The Federal Government will on Thursday hold a meeting with the leadership of the Academic Staff Union of Universities to resolve the lingering strike in the nation’s universities.
ASUU President, Prof. Biodun Ogunyemi, confirmed on Tuesday that he had received an invitation to a meeting at the Ministry of Labour and Employment, Abuja.
Also, the National Association of Nigerian Students has issued a two-week ultimatum to the Federal Government to resolve the ASUU strike.
The group, on Tuesday, threatened violence if the government failed to prevail on the union to call off the strike.
Speaking to one of our correspondents on the telephone, Ogunyemi said the ASUU negotiating team would be at the meeting to hear what the government had done so far in respect of the seven demands tabled for implementation.
He stated, “We have a scheduled meeting on Thursday; we received the invitation today (Tuesday). We would be at the meeting. We go to every meeting with open mind and also believe the government will come with open mind and if they (government officials) mean well, we will resolve the issue.”
The don said he did not envisage any problem, adding that the government would be expected to highlight the demands it had implemented and to give a time frame on the ones that would be implemented subsequently.
“Our demands are clear, seven issues with timelines. They are expected to have started implementing them; we don’t see much problem here.
“They will just tell us how far they have implemented them and tell us which ones they cannot implement for now, and give us the time frame (for implementation),” Ogunyemi stated.
Asked if the government had released the N23bn it promised last month to the universities, the union leader said he did not know if this had been done.
But NANS factional president, Haruna Kadiri, who led his group on protest to the Ministry of Education, Abuja on Tuesday, over the strike, stated that students bore the brunt of labour dispute between university lecturers and government.
This, he noted, made them unattractive to the labour market which he said often preferred graduates from private universities who concluded their academic programmes within stipulated time.
Kadiri said, “We are here to demand to know when the strike would be called off. The government has not been tackling the issues that led to the strike, but politicising them and dividing the ranks of the lecturers.
“As researchers, ASUU should carry out research and find solutions to the issues instead of going on strike.
“We are issuing a two-week ultimatum for the strike to be resolved. If after the ultimatum, the FG and ASUU didn’t resolve the strike, the next protest will not be peaceful. We would carry out civil unrest and we are ready to be detained in the guardroom.”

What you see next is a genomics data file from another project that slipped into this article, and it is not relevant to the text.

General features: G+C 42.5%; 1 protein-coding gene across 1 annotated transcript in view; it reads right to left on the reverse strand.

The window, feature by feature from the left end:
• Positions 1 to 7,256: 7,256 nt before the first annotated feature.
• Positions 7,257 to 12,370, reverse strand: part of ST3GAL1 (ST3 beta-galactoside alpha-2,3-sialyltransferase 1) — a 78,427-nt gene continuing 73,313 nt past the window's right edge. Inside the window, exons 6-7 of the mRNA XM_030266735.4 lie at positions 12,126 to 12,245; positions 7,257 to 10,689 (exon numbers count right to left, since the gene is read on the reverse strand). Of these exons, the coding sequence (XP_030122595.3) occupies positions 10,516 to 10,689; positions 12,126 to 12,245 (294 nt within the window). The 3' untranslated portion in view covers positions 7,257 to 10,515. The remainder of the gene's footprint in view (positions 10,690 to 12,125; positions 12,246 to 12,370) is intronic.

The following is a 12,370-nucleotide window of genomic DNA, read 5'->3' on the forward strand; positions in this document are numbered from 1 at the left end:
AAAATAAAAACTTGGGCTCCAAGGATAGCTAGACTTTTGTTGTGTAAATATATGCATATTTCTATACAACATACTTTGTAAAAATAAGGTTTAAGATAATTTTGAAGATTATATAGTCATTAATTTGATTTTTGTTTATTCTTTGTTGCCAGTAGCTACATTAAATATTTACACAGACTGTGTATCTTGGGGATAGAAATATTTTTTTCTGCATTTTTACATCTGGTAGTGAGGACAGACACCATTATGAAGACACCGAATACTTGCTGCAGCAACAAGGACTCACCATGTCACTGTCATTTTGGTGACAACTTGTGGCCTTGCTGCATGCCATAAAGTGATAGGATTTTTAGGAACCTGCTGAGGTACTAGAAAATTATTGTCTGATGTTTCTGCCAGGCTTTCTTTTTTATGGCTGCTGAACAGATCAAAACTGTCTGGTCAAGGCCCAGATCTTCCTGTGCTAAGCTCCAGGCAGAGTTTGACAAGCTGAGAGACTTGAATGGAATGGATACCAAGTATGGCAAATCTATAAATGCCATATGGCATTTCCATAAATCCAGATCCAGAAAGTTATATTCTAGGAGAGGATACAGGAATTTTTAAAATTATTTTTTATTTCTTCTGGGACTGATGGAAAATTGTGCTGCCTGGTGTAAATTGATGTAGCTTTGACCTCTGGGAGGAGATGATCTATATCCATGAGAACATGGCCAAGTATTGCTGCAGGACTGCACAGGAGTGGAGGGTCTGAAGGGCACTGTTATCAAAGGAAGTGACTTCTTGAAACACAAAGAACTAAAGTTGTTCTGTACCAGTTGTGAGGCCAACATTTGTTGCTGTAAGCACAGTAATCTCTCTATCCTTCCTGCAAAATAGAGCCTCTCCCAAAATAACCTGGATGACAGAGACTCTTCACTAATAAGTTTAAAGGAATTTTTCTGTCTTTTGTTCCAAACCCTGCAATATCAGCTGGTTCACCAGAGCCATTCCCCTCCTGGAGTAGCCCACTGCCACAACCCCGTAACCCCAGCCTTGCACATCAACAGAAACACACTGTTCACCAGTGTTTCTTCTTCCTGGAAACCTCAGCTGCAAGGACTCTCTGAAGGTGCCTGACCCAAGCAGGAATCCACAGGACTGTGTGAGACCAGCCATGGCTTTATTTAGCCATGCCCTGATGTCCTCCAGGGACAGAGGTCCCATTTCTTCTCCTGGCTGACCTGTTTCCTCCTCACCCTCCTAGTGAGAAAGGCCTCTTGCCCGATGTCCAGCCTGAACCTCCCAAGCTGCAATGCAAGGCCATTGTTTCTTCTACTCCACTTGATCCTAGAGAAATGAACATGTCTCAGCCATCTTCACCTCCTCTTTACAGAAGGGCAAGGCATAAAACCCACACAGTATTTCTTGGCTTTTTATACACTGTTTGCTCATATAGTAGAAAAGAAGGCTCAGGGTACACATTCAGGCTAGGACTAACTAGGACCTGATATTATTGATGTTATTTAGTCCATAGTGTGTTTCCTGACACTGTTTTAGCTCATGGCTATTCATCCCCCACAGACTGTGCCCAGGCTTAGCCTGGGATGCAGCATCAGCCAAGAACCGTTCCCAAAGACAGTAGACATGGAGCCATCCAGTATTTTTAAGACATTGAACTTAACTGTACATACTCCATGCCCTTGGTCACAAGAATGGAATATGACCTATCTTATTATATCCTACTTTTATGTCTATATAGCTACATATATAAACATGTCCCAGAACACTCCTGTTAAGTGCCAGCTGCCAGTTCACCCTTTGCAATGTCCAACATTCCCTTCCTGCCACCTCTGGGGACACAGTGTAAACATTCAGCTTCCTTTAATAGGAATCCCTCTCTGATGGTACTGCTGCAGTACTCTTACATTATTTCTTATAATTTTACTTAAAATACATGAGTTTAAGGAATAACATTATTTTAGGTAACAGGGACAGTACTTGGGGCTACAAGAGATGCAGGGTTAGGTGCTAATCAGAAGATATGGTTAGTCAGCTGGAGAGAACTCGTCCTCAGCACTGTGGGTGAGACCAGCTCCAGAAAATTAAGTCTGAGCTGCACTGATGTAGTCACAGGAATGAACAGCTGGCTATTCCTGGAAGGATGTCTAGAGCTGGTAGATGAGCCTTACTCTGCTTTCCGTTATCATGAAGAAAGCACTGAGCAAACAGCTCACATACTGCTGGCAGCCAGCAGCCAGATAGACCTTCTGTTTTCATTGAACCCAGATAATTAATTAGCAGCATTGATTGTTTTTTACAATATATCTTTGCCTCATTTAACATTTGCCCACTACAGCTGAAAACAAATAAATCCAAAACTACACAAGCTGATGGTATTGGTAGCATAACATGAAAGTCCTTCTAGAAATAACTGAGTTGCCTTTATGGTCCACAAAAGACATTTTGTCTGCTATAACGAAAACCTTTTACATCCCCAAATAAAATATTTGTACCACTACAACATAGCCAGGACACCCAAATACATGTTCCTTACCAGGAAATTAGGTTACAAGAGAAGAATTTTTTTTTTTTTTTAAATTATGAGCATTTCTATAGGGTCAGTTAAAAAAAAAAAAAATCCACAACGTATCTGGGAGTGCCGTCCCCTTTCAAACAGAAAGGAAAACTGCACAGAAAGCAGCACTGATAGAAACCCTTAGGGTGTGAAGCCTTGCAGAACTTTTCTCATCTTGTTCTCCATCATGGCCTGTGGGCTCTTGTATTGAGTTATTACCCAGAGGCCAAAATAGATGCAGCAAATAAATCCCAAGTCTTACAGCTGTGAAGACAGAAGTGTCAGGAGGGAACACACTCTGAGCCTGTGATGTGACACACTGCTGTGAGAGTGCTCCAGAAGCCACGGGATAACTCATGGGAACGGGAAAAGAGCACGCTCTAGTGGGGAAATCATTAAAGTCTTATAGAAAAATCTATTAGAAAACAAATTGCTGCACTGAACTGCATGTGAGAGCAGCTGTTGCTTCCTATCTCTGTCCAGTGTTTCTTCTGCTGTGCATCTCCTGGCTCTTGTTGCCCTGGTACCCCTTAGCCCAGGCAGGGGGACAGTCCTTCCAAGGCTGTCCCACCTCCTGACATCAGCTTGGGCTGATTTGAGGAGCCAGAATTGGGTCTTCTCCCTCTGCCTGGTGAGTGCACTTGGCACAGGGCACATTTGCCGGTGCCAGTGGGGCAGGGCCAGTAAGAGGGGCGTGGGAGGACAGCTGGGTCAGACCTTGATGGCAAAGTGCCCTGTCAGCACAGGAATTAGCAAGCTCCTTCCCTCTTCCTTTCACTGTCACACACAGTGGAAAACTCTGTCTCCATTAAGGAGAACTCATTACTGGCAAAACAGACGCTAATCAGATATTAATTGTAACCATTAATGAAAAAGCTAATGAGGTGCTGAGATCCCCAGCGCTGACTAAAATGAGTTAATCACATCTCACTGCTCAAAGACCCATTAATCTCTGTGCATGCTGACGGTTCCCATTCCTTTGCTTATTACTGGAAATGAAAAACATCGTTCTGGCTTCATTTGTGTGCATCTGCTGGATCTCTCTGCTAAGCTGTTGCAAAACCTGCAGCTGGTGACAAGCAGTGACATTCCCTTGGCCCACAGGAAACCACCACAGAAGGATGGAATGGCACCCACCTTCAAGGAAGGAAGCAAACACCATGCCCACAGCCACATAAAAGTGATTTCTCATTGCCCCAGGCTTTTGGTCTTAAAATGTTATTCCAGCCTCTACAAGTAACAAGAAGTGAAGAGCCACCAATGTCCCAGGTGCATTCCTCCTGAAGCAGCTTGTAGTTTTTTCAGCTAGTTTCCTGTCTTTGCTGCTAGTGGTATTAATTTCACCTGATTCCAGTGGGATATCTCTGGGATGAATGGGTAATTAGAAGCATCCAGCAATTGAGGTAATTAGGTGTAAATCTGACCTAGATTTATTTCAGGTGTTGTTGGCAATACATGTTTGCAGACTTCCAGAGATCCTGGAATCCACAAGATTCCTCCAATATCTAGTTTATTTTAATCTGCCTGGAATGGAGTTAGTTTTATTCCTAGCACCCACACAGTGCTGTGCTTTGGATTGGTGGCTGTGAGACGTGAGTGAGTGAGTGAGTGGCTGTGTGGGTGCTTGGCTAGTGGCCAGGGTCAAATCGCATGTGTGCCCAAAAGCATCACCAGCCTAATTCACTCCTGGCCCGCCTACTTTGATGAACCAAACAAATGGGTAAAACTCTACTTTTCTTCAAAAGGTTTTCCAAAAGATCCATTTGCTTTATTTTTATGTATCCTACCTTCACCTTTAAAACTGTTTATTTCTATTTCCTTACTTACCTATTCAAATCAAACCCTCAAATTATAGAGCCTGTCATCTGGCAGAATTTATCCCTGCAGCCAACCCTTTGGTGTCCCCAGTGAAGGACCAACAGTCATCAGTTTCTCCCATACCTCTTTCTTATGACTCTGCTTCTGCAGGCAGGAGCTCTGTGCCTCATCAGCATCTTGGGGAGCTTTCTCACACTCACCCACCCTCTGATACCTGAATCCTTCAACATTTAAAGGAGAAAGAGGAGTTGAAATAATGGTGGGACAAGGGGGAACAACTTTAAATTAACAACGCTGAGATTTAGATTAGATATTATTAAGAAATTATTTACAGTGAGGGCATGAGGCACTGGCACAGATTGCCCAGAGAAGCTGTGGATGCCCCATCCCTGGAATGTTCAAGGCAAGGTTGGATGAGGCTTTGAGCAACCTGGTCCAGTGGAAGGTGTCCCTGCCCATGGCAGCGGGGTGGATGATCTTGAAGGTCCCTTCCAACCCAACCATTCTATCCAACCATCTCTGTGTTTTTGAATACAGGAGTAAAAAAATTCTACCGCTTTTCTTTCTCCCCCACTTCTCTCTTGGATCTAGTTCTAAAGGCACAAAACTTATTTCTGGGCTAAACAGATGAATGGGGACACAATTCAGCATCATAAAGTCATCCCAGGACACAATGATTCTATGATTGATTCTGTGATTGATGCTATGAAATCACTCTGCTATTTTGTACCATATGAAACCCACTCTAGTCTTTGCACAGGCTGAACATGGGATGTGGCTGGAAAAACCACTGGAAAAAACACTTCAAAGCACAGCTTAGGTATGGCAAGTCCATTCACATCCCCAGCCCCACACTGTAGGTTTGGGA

The student leader also condemned the new cut-off marks for university and polytechnic admissions as announced by the Joint Admissions and Matriculation Board, describing the cut-off marks as retrogressive and ‘anti-education.’
The Permanent Secretary, Ministry of Education, Sonny Echono, who addressed the students, assured them that the government was working to resolve the crisis.
NANS factions in free-for-all in Abuja over leadership tussle
Two NANS factions had earlier clashed at the Unity Fountain, Maitama, Abuja, following the leadership tussle rocking the association.
Some of the NANS members threw caution to the wind and engaged one another in fisticuffs on the busy Shehu Shagari Way while policemen struggled to break up the fight.
Trouble started when the Kadiri faction converged on the garden to address the media before taking their protest to the education ministry.
They were about addressing journalists when the Chinonso Obasi faction stormed the venue and accused Kadiri of usurping the leadership of the student body.
The allegation angered the Kadiri faction members who attacked their opponents leading to a free-for-all on the expressway.
Meanwhile, the University of Port Harcourt Alumni Association has called on the FG to utilise the funds said to have been recovered from alleged looters to meet the financial component of the demands of the university lecturers.
In a statement, the National President of the Association, Chief Chris Adokeme, contended that the annual requirement of N200bn for five years consecutively “was too meagre to allow university education in the country to be under lock and key.”
“How can universities in the country remain shut when all that is required is a mere N200bn annually? That is far less than what goes into the National Assembly for a year. I will prefer the legislature to be shut for one year instead of our universities,” he said.
Adokeme also called for adequate funding of TETFund to enable it to effectively discharge its obligations to the universities.